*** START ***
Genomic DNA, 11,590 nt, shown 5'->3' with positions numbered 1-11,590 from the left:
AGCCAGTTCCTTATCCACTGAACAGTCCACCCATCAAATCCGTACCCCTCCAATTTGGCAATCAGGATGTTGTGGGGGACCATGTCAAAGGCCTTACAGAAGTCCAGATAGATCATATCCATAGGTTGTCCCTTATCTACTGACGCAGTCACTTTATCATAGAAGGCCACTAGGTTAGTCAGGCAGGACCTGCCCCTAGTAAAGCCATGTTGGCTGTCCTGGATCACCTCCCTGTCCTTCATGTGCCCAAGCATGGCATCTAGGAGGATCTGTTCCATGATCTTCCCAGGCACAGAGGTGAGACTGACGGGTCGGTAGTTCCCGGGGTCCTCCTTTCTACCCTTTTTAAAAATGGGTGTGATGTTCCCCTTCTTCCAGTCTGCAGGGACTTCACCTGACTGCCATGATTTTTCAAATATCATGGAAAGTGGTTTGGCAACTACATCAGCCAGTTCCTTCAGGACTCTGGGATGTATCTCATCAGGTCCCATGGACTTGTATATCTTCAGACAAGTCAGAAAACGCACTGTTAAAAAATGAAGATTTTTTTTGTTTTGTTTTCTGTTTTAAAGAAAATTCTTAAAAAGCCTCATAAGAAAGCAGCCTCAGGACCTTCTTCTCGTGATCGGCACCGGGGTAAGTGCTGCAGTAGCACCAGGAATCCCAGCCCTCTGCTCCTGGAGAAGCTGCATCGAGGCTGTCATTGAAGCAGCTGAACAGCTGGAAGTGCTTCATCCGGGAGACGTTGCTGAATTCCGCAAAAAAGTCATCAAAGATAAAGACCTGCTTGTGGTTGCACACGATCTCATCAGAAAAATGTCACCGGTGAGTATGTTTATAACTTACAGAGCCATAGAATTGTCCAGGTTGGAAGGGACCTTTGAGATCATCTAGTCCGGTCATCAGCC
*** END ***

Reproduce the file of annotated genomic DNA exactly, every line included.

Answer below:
Genomic DNA, 11,590 nt, shown 5'->3' with positions numbered 1-11,590 from the left:
AGCCAGTTCCTTATCCACTGAACAGTCCACCCATCAAATCCGTACCCCTCCAATTTGGCAATCAGGATGTTGTGGGGGACCATGTCAAAGGCCTTACAGAAGTCCAGATAGATCATATCCATAGGTTGTCCCTTATCTACTGACGCAGTCACTTTATCATAGAAGGCCACTAGGTTAGTCAGGCAGGACCTGCCCCTAGTAAAGCCATGTTGGCTGTCCTGGATCACCTCCCTGTCCTTCATGTGCCCAAGCATGGCATCTAGGAGGATCTGTTCCATGATCTTCCCAGGCACAGAGGTGAGACTGACGGGTCGGTAGTTCCCGGGGTCCTCCTTTCTACCCTTTTTAAAAATGGGTGTGATGTTCCCCTTCTTCCAGTCTGCAGGGACTTCACCTGACTGCCATGATTTTTCAAATATCATGGAAAGTGGTTTGGCAACTACATCAGCCAGTTCCTTCAGGACTCTGGGATGTATCTCATCAGGTCCCATGGACTTGTATATCTTCAGACAAGTCAGAAAACGCACTGTTAAAAAATGAAGATTTTTTTTGTTTTGTTTTCTGTTTTAAAGAAAATTCTTAAAAAGCCTCATAAGAAAGCAGCCTCAGGACCTTCTTCTCGTGATCGGCACCGGGGTAAGTGCTGCAGTAGCACCAGGAATCCCAGCCCTCTGCTCCTGGAGAAGCTGCATCGAGGCTGTCATTGAAGCAGCTGAACAGCTGGAAGTGCTTCATCCGGGAGACGTTGCTGAATTCCGCAAAAAAGTCATCAAAGATAAAGACCTGCTTGTGGTTGCACACGATCTCATCAGAAAAATGTCACCGGTGAGTATGTTTATAACTTACAGAGCCATAGAATTGTCCAGGTTGGAAGGGACCTTTGAGATCATCTAGTCCGGTCATCAGCC